• Certain oral medications for type 2 diabetes, such as glyburide (DiaBeta) and glipizide (Glucotrol), members of the sulfonylurea class, can lead to weight gain. These agents may increase insulin production, which can lower blood sugar levels and result in an elevated appetite.
  • Injectable insulin itself can also lead to weight gain, as insulin use allows glucose to enter your cells instead of staying in your blood. But too many calories in the form of glucose will lead to weight gain. Excess glucose ends up as fat if it's not burned off with exercise.
  • Other drugs used in the treatment of type 2 diabetes can lead to weight gain and fluid retention. Examples include pioglitazone (Actos) and rosiglitazone (Avandia) which are in the class thiazolidinediones.
  • Metformin (Glucophage), exenatide (Byetta), and sitagliptin (Januvia) are more likely to be weight neutral or associated with weight loss. 

Seizures/Mood Stabilizers:

  • Valproic acid (Depakote, Depakene) is used to treat epilepsy (seizures), bipolar disorder and for migraine prevention. Valproic acid appears to boost appetite and may result in a 10 pound or more weight gain. Topiramate (Qudexy XR Sprinkle, Topamax), used for seizures and migraine headaches, might actually cause weight loss in some people.
  • Lithium (Lithobid) is also commonly used for mood disorders and is associated with weight gain.

Common Drugs That May Lead to Weight Gain

Medication Generic Name Drug Class or Use
Paxil paroxetine SSRI Antidepressant
Zoloft sertraline SSRI Antidepressant
Elavil amitriptyline Tricyclic Antidepressant
Remeron mirtazapine Antidepressant
Clozaril clozapine Antipsychotic/Mood Stabilizer
Zyprexa olanzapine Antipsychotic/Mood Stabilizer
Risperdal risperidone Antipsychotic/Mood Stabilizer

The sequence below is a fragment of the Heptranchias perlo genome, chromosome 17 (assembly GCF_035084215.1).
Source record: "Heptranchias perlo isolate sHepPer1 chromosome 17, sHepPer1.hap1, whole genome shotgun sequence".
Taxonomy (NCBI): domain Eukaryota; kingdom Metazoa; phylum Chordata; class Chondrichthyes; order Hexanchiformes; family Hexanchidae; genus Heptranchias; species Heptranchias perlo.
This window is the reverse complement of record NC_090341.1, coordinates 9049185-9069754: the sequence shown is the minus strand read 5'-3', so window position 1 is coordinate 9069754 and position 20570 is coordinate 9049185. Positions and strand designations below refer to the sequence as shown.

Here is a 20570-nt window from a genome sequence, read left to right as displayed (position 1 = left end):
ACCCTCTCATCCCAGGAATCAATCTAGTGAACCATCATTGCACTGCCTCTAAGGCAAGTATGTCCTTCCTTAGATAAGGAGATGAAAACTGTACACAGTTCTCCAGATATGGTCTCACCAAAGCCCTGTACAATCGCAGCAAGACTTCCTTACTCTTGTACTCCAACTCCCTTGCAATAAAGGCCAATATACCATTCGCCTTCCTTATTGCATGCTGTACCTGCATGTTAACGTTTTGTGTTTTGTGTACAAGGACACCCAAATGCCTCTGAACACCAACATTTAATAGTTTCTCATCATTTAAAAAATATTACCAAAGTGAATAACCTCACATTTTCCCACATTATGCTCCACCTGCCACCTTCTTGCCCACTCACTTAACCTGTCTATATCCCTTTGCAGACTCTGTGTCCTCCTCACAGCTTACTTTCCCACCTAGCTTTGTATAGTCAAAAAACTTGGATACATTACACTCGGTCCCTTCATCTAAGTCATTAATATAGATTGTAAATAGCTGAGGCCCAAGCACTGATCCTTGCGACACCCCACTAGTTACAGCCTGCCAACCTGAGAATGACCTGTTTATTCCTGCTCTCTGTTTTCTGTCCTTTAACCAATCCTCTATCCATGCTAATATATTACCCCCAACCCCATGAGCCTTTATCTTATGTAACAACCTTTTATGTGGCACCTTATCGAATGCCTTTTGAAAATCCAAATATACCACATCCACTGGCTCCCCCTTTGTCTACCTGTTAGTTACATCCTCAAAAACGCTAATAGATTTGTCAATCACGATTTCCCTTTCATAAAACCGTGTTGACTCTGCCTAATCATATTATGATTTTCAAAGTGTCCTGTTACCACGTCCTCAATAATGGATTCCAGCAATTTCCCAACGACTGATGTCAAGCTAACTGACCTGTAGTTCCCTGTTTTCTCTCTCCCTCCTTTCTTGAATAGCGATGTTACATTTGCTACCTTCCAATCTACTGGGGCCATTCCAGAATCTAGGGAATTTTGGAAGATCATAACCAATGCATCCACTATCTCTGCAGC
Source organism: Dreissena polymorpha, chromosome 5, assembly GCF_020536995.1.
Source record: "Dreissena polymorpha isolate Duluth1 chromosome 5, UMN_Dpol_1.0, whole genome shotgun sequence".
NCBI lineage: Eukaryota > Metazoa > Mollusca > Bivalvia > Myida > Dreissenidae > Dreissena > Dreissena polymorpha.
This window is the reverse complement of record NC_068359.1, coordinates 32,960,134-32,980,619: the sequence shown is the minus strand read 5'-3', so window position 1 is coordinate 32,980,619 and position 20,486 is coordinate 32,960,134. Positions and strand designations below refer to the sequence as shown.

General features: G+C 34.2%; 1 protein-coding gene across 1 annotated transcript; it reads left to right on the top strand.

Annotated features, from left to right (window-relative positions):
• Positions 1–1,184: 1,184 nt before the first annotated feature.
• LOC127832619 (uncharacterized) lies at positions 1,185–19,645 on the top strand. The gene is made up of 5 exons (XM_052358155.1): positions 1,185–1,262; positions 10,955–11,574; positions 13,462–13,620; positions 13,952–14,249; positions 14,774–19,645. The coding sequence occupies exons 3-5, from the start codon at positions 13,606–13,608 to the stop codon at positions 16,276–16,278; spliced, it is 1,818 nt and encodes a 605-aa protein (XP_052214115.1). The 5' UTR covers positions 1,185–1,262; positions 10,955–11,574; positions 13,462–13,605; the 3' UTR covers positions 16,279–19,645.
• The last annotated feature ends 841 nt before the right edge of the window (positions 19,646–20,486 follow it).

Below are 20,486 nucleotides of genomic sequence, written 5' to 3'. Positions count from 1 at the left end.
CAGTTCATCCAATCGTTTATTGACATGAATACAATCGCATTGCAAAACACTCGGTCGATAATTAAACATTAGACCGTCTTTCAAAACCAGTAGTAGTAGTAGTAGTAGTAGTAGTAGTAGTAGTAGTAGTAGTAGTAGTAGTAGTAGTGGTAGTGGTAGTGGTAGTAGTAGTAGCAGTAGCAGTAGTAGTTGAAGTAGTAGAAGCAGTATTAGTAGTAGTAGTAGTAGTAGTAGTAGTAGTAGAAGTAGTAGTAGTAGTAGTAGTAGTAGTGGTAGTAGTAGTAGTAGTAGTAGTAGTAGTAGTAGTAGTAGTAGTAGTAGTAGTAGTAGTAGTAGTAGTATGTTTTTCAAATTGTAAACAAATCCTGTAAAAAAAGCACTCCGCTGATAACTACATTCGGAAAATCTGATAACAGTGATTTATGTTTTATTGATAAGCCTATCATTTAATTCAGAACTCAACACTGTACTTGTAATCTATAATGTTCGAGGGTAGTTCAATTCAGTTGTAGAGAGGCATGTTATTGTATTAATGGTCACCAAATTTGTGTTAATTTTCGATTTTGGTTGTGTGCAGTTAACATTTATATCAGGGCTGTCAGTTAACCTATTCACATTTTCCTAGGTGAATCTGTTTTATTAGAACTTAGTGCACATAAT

Seroquel quetiapine Antipsychotic/Mood Stabilizer
Lithobid lithium Mood Stabilizer
Depakene, Depakote valproic acid, divalproex Seizure Disorder/Migraines/Mood Stabilizer
Neurontin gabapentin Seizure Disorder
Tegretol carbamazepine Seizure Disorder/Mood Disorder
Lopressor metoprolol Antihypertensive-Beta Blocker (blood pressure)
Tenormin atenolol Antihypertensive-Beta Blocker (blood pressure)
Inderal propranolol Antihypertensive-Beta Blocker (blood pressure)
Norvasc amlodipine Antihypertensive-Beta Blocker (blood pressure)
Catapres clonidine Alpha-2 Adrenergic Agonist (blood pressure,
Actos pioglitazone Thiazolidinediones (diabetes)
Avandia rosiglitazone Thiazolidinediones (diabetes)
Amaryl glimepiride Sulfonylureas (diabetes)
Novolog, Lantus, Humalog (various brands) insulin Diabetes
Diabeta glyburide Sulfonylureas (diabetes)
Glucotrol glipizide Sulfonylureas (diabetes)
Deltasone, Medrol, Solu-Cortef prednisone, methylprednisolone, hydrocortisone Corticosteroid
Allegra fexofenadine Antihistamines
Zyrtec cetirizine Antihistamines
Depo-Provera Contraceptive medroxyprogesterone Contraceptives

Learn More:

See Also


  • Fields T. Hospital for Special Surgery. Steroid Side Effects: How to Reduce Corticosteroid Side Effects. 4/11/2017. Accessed August 22, 2017 at
  • Antihistamines and weight gain. Ask the Expert. American Academy of Allergy, Asthma & Immunology. Accessed August 22, 2017 at
  • Blumenthal S, Castro V, Clements C, et al. An Electronic Health Records Study of Long-Term Weight Gain Following Antidepressant Use. JAMA Psychiatry. 2014;71(8):889–896.
  • Ratliff JC, Barber JA, Palmese LB, et al. Association of Prescription H1 Antihistamine Use With Obesity: Results From the National Health and Nutrition Examination Survey. Obesity 2010;18:2398-2400.
  • Kim S, Huang A, Snowman A, et al. Antipsychotic drug-induced weight gain mediated by histamine H1 receptor-linked activation of hypothalamic AMP-kinase. Proceedings of the National Academies of Sciences. 2007;104:3456-59.
  • Cheskin L, et al. Prescription medications: a modifiable contributor to obesity. South Med J. 1999;92:898-904. Accessed August 22, 2017 at
  • Prescription Meds Can Put on Unwanted Pounds. News.
  • The US Centers for Disease Control and Prevention (CDC). Overweight & Obesity. Updated Oct. 2, 2017. Accessed Nov. 28, 2017 at

Further information

Always consult your healthcare provider to ensure the information displayed on this page applies to your personal circumstances.